Sunday 12/23 @ Norad (img: Justin Butts)

His momma was a dancer. His daddy, he had disco balls. Billboard Magazine called Mirror Man a “festival staple.” Thousands of EDM fans in LA, Denver, Dallas, Kansas City, Orlando, Seattle, New York, Oakland, Austin and even Puerto Rico have been delighted by the dude in the reflective shard-covered suit. Costume designer/performer and former Denverite Nathan Leite recently relocated to Vegas for a residency at The Act—Sin City’s hottest new club. Mere weeks later, longtime employer Insomniac Events, promoter of festivals including Electric Daisy Carnival (EDC), handed him keys to its costume warehouse. 303 Magazine caught up with Leite via Al Gore’s nifty internet invention to chat about where’s he been and where he’s bound.

When you were little, what did you want to be when you were big?

As a youngster it was my dream to be a mad scientist with a big laboratory. I liked their hair and how they invented things. Though my parents tell me a story of how I wanted to be a rug cause I could just lay around all day and do nothing.

How did you break into b-boying and breakdancing?

My high school offered a b-boy class taught by other students. I was a little gutter punk that didn’t fit in at all; dance became my absolute passion the second I started. I rarely found a situation that didn’t include me at least doing a freeze on something.

Do you remember the first time you performed in public or on a stage?

I was involved in school theater from as early as I can remember. However, the first time I got to dance was a boy band lip sync contest. We did “Dirty Pop” by ‘N Sync. It had way more dancing than lip syncing, which resulted in a win. The losing team complained that we broke the rules.

When did stilts enter the picture? Costuming?

The first time I ever put on a pair of stilts was due entirely to the conductor of this interview. George (also known as Orange peel moses) was seeking an understudy for a Six Flags show he was featured in. He felt I was a fit and driven substitute for the days he needed to take off. He had me walking on drywall stilts on rather difficult terrain wielding a gigantic flaming rope. I set in with the management at the park to order some performance stilts which had a large fiberglass bow to hold your weight. These stilts would turn me in to a addicted little bouncy stilt walker. I played on them every day. When Halloween rolled around I was invited to walk the park as a haunting character. This gave me a chance to make my first costume. I hope there are no traces of it out there, ’cause it was a complete disaster.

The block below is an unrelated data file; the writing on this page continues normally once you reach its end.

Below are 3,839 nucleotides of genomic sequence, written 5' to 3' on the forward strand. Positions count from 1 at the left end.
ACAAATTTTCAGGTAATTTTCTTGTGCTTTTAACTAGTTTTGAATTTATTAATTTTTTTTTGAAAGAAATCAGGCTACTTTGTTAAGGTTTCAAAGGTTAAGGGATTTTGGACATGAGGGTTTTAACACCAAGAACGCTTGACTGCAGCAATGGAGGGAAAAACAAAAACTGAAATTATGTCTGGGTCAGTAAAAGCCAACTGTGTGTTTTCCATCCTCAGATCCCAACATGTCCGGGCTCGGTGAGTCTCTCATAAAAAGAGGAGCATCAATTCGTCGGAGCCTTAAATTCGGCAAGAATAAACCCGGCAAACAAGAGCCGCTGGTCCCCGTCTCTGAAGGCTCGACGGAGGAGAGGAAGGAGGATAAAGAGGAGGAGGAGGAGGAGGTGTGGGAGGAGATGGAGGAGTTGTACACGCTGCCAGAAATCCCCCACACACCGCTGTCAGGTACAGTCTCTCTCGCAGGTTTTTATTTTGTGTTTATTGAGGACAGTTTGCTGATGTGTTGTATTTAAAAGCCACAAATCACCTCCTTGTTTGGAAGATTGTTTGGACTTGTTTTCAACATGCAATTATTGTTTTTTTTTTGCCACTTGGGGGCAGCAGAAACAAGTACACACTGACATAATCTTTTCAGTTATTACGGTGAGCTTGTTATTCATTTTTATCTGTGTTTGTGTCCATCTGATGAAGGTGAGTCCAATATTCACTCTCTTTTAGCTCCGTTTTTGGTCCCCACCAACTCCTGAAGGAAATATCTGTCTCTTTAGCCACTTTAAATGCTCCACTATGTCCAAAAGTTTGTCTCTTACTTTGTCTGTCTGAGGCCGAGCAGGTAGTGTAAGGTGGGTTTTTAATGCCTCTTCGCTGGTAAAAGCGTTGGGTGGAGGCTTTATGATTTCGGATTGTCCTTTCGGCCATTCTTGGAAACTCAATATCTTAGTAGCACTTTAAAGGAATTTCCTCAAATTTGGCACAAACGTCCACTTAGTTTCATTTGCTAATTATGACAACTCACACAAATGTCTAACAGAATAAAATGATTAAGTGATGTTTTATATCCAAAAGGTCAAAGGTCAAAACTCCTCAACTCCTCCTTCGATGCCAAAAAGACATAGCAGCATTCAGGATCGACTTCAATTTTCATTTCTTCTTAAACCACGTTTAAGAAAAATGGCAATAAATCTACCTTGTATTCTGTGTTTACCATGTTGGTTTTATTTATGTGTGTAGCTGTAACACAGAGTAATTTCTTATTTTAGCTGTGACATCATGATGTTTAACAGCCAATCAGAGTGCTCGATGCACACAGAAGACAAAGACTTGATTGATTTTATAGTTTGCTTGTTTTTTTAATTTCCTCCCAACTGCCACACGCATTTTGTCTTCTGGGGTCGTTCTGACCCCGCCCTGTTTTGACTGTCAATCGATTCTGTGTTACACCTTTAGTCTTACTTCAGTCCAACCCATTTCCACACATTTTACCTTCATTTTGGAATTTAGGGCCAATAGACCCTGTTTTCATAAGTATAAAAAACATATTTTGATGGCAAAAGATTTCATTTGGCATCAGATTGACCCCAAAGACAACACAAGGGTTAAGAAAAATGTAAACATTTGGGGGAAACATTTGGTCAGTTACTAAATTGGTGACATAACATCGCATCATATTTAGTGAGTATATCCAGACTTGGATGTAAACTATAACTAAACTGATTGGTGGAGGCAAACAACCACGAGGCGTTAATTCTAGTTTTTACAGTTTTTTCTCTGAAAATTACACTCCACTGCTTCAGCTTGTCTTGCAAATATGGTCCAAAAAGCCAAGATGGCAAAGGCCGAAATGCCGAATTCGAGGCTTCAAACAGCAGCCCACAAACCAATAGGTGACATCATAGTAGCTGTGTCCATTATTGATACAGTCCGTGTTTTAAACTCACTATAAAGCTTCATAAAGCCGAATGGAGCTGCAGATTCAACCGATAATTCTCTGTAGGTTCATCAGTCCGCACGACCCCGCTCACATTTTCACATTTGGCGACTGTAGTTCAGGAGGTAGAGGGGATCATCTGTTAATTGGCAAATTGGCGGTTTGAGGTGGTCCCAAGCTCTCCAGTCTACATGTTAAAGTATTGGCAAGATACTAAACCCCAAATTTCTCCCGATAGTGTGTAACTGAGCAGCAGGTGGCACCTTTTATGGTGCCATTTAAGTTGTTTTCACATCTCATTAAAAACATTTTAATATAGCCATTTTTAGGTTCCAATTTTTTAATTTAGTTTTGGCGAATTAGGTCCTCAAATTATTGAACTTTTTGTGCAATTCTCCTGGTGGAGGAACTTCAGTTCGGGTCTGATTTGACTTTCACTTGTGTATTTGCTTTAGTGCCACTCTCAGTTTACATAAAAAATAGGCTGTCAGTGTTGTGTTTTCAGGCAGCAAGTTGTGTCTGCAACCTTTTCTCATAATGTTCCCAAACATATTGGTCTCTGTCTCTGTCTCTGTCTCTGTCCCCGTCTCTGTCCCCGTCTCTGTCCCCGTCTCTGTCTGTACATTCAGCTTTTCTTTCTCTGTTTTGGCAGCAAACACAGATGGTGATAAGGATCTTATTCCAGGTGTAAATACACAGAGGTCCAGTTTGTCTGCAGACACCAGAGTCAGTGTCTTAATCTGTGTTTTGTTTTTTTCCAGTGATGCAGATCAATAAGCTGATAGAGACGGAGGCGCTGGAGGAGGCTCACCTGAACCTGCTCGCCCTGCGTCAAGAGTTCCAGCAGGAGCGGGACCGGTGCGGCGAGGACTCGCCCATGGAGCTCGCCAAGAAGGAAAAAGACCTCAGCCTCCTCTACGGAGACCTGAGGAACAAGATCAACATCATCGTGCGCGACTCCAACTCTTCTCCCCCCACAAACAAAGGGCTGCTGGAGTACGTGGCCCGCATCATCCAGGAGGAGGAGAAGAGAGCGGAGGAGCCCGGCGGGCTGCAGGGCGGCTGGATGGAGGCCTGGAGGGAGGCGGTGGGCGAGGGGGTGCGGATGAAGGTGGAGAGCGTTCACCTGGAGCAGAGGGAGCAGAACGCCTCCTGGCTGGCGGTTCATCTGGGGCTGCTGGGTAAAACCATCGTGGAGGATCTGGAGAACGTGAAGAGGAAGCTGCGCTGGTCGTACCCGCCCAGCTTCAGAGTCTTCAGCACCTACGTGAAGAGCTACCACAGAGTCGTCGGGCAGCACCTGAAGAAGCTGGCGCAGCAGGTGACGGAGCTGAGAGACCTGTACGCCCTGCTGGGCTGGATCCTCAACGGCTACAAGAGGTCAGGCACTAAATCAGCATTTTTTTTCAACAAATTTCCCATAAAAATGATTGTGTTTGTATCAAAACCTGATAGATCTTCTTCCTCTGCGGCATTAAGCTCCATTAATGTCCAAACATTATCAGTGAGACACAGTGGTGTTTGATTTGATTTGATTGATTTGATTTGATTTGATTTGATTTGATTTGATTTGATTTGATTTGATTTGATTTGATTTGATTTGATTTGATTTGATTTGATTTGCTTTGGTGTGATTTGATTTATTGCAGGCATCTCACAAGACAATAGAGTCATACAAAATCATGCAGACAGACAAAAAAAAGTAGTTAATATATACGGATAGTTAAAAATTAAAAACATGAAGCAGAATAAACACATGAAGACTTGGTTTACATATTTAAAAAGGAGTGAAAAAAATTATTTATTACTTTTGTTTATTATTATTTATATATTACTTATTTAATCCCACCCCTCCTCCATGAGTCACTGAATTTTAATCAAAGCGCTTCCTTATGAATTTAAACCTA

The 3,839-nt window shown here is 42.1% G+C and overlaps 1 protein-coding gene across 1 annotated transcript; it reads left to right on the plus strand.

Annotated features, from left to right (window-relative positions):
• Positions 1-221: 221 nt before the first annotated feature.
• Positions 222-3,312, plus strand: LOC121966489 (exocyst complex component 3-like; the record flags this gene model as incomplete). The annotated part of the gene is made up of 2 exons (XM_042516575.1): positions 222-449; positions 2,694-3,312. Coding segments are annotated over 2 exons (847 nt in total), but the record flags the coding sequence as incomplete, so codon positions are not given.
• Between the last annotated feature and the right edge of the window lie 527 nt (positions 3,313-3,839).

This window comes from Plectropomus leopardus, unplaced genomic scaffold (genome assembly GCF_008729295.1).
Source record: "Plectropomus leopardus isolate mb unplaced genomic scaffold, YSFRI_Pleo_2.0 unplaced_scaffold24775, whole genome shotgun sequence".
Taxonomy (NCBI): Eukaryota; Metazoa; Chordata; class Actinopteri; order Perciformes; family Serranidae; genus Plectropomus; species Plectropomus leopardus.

At what point did you decide you wanted to do costuming and performance full-time?

As a b-boy/dancer in 2004, I loved getting paid gigs and found some sort of lucrative ones in the begging. I thought I was gonna have it made. Those good fortune gigs unfortunately didn’t last. I have since learned to embrace the life of a broke break dancer. Through all my efforts to make it as an entertainer, it has taken about seven years to make a living at it. Luckily, I have had web development work to financially pad my way here.

What has been the scariest moment financially since?

Shoot…every other week. I’m always living paycheck to paycheck. Hopefully my new residency will cure that.

img: Jomar Malave

How many man hours did initial fabrication of your Mirror Man costume take? What about regular maintenance?

Initially, Mirror Man took a little over 200 hours to create. Each mirror is hand cut, then the edges and corners are ground down so they won’t hurt anyone. I spend anywhere from two to ten hours a week maintaining the costume. I have rebuilt many full pieces since its original creation.

What are the most common reactions?

A long list of curse words come to mind right off the bat. The costume is intended to be a total mind f*#k. It succeeds 99% of the time.

What is the funniest or oddest reaction you’ve ever witnessed?

I had a quite obviously drug-impaired man follow me for nearly an hour. He didn’t say a word but looked like Macaulay Culkin from Home Alone with his hands on his cheeks, jaw dropped the entire time. Also, for some reason some girls think it would be a good idea to try and make out with a face of mirrors.

How did you land your current residency at The Act in Vegas?

Luck and friends:) I happened to be through town on Halloween and asked a dancer named Bambu if she knew of any work for me. She presented Mirror Man to The Act. They had me in and asked me to stay for the rest of the month. I was not able to do that but told them I could come back in two weeks. Done!

What are your favorite sounds to get down to?

Give me a set by anyone from Dirty Bird or M-NUS Records and I’m in heaven.

What does the horizon hold?


Join us for Nate’s going away party this Sunday, December 23 at Norad Dance Bar (821 22nd Street) featuring Smyl:e, Stefan B, PUNCHIS, Space Invaders, Mangelson & Mere. Citizens of Sin City can catch him Wednesdays, Fridays and Saturdays at The Act (3327 S. Las Vegas Boulevard).

George Peele enjoys strapping on height enhancers and aurally ambushing strangers. He is Music Editor for 303 Magazine. Follow Peele on Twitter: @Orangepeelmoses. Avatar image courtesy Jonathan Shoup.